Rhona Richman Kenneally (Design & Computation Arts) and Michael Kenneally (English/Centre for Canadian Irish Studies) have collaborated on a book about the post-colonial literary sea-change, called From English Literature to Literatures in English: International Perspectives. It is a Festschrift, or celebratory book, to honour Wolfgang Zach, a colleague at the University of Innsbruck (Austria). Developed with input from a number of Concordia students, it was published in July by Universitatsverläg Winter, a distinguished German academic publisher.
Barry Lazar (Journalism) and Garry Beitel co-produced a feature-length documentary that won two 2005 “Freddies.” They made The Man Who Learned to Fall, about a gifted writer and teacher who is slowly dying. The Freddies, or International Health & Medical Media Awards, were presented in New York for outstanding films about health and medicine from around the world. One was for best film in the category of coping, and the other was the Michael E. Debakey Award for the finest educational entry in the competition.
Ted Stathopoulos, professor in the Department of Building, Civil and Environmental Engineering and Associate Dean (School of Graduate Studies), was invited to lecture at the Sixth Asia-Pacific Conference on Wind Engineering, which took place in Seoul, Korea, Sept. 12 to 14. He also organized and chaired a session on computer-aided wind engineering at the same conference.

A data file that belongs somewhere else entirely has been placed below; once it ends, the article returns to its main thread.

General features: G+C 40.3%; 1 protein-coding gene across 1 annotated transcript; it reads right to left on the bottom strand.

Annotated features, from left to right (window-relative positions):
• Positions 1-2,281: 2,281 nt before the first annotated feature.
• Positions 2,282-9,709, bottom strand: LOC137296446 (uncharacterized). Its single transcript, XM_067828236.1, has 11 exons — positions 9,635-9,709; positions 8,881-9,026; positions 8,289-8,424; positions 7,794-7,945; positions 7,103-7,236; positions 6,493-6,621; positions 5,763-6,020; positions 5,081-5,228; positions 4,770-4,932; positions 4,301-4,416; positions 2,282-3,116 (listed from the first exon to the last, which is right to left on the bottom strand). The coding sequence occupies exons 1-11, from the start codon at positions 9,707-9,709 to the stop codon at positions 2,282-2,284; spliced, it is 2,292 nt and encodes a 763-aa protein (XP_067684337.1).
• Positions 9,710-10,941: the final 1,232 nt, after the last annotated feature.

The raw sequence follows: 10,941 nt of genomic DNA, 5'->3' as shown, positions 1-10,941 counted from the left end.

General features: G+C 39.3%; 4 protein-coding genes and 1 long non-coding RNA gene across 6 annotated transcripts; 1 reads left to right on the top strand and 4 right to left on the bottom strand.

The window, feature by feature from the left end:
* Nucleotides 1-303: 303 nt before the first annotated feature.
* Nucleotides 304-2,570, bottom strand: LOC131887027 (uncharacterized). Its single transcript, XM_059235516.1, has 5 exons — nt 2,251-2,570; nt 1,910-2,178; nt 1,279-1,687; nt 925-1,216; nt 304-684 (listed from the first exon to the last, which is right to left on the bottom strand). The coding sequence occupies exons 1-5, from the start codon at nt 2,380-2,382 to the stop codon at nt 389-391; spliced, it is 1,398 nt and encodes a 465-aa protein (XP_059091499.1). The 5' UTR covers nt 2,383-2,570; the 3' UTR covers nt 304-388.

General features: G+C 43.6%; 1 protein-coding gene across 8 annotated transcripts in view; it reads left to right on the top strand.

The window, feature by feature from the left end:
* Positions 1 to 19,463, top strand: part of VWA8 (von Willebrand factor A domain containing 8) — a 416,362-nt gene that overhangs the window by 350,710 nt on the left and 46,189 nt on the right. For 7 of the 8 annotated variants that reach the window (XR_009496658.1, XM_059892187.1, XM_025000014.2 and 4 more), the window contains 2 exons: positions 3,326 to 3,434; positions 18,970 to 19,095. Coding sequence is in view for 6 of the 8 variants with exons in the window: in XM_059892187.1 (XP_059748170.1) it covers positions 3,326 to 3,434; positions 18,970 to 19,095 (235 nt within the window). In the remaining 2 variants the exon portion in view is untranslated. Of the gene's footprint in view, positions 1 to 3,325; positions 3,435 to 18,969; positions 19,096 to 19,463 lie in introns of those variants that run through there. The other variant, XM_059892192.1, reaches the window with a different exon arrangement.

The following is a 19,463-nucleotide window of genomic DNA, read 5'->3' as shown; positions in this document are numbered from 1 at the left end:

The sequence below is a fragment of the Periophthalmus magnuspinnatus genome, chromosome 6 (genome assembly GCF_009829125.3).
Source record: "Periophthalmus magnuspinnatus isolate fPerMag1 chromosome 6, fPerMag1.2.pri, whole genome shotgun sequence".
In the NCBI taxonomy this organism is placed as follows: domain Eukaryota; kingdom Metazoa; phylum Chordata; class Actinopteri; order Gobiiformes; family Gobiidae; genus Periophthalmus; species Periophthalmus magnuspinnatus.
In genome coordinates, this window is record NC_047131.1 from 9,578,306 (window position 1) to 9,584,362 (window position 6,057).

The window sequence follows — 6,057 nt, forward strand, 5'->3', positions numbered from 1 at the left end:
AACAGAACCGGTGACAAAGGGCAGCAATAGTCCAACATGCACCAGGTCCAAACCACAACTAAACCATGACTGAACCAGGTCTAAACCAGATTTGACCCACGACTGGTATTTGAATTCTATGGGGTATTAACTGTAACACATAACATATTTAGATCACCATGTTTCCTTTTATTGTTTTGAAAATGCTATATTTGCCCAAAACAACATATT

The Concordia University Institute for Canadian Jewish Studies has announced the winners of its graduate fellowships and awards. In the back row of the photo above are Steven Lapidus, Carolyn Shaffer, Norman Ravvin (Chair), and in the front row, Andrea Gondos, Susan Landau-Chark, Olivia Ward (Assistant to the Chair), and Bonnie Goodman. Absent from picture are JoAnne Stober and Lauren Burger.
Institute Fellowships are worth $5,000 for MA study, and $7,500 for PhD study. They are awarded on the basis of academic excellence to full-time students in a graduate program in the humanities and in the social sciences. Candidates must plan to devote a major portion of their studies to the Canadian Jewish experience. For more information, please contact the Institute at ext. 8760, or firstname.lastname@example.org
Cameron Tilson, Senior Planning/Policy Analyst & Secretary of the President’s Cabinet, and Interim Director of the Office of Institutional Research, has been elected vice-president of the Canadian Institutional Research and Planning Association (Association canadienne de planification et de recherche institutionnelles) for a two-year term.
The Concordia Garnet Key Society helped the Montreal chapter of Mothers Against Drunk Driving (MADD) kick off its annual fundraising and awareness campaign. This year’s edition of Project Red Ribbon was launched on the mezzanine of the Hall Building on Nov. 1. Held during November and December, the campaign urges Canadians to drive sober during the holidays, and all year round.
Elizabeth J. Saccà, Dean of Graduate Studies, has been elected to the executive of ADESAQ, L’Association des doyens des études supérieures au Québec.